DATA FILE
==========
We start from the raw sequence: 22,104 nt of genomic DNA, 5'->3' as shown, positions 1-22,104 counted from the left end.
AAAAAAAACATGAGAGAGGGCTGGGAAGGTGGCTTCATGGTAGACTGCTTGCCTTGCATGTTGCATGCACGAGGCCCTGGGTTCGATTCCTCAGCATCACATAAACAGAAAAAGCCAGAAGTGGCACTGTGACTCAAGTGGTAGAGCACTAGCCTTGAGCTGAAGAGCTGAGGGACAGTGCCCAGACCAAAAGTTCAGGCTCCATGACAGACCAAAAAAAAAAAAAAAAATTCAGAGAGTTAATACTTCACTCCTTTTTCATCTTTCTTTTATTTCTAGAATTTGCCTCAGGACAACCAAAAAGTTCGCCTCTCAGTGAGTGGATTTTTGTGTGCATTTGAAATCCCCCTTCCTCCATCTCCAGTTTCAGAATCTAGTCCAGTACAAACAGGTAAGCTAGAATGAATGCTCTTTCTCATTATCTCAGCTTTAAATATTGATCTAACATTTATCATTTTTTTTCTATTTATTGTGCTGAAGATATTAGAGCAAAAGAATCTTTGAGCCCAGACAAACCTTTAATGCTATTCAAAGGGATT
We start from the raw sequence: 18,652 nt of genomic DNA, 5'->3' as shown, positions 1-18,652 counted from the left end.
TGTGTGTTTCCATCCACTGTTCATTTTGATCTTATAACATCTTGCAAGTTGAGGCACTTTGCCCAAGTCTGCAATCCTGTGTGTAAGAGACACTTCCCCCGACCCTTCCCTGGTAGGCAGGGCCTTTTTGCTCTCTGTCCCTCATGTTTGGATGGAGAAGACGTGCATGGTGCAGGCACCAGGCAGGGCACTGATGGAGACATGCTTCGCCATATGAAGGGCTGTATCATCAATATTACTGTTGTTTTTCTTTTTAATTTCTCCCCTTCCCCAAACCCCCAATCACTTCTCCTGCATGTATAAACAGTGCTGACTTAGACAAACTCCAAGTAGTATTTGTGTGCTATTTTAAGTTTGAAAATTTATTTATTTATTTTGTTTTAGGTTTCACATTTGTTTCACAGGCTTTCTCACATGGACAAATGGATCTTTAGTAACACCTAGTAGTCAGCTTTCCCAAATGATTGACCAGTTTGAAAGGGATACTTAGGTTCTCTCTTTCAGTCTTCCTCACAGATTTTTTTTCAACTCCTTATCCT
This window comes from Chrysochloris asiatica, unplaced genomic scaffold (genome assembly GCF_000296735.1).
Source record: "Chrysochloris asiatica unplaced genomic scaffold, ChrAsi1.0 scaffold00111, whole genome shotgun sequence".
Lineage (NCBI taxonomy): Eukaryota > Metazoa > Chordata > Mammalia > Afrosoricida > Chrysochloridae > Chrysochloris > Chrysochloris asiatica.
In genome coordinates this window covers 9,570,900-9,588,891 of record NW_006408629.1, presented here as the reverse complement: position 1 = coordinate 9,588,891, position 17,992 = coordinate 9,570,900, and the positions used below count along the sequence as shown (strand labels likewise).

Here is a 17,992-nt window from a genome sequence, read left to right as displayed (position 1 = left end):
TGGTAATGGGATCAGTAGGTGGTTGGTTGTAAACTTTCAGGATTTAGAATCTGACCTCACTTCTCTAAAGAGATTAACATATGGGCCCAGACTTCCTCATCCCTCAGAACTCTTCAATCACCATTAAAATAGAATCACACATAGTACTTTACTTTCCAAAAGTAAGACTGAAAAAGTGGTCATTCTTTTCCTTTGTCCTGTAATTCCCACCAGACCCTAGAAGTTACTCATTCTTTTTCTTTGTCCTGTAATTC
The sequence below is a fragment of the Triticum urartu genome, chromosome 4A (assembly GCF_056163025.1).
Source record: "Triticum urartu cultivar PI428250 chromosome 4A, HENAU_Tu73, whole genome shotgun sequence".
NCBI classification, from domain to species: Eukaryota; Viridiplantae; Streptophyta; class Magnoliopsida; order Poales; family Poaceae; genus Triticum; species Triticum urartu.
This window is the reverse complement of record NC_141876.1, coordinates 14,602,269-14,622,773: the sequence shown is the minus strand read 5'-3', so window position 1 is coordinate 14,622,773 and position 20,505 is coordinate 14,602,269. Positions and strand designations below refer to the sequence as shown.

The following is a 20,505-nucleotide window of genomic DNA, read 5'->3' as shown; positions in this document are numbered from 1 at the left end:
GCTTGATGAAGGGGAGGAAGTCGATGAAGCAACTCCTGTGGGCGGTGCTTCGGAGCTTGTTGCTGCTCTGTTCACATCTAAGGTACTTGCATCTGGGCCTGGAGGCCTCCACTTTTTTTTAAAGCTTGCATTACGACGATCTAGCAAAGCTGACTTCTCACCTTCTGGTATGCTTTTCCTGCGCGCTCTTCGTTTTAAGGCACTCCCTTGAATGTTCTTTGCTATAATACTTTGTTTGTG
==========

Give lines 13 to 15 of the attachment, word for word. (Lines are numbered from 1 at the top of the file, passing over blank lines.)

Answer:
NCBI classification, from domain to species: Eukaryota; Viridiplantae; Streptophyta; class Magnoliopsida; order Poales; family Poaceae; genus Triticum; species Triticum urartu.
This window is the reverse complement of record NC_141876.1, coordinates 14,602,269-14,622,773: the sequence shown is the minus strand read 5'-3', so window position 1 is coordinate 14,622,773 and position 20,505 is coordinate 14,602,269. Positions and strand designations below refer to the sequence as shown.

The following is a 20,505-nucleotide window of genomic DNA, read 5'->3' as shown; positions in this document are numbered from 1 at the left end: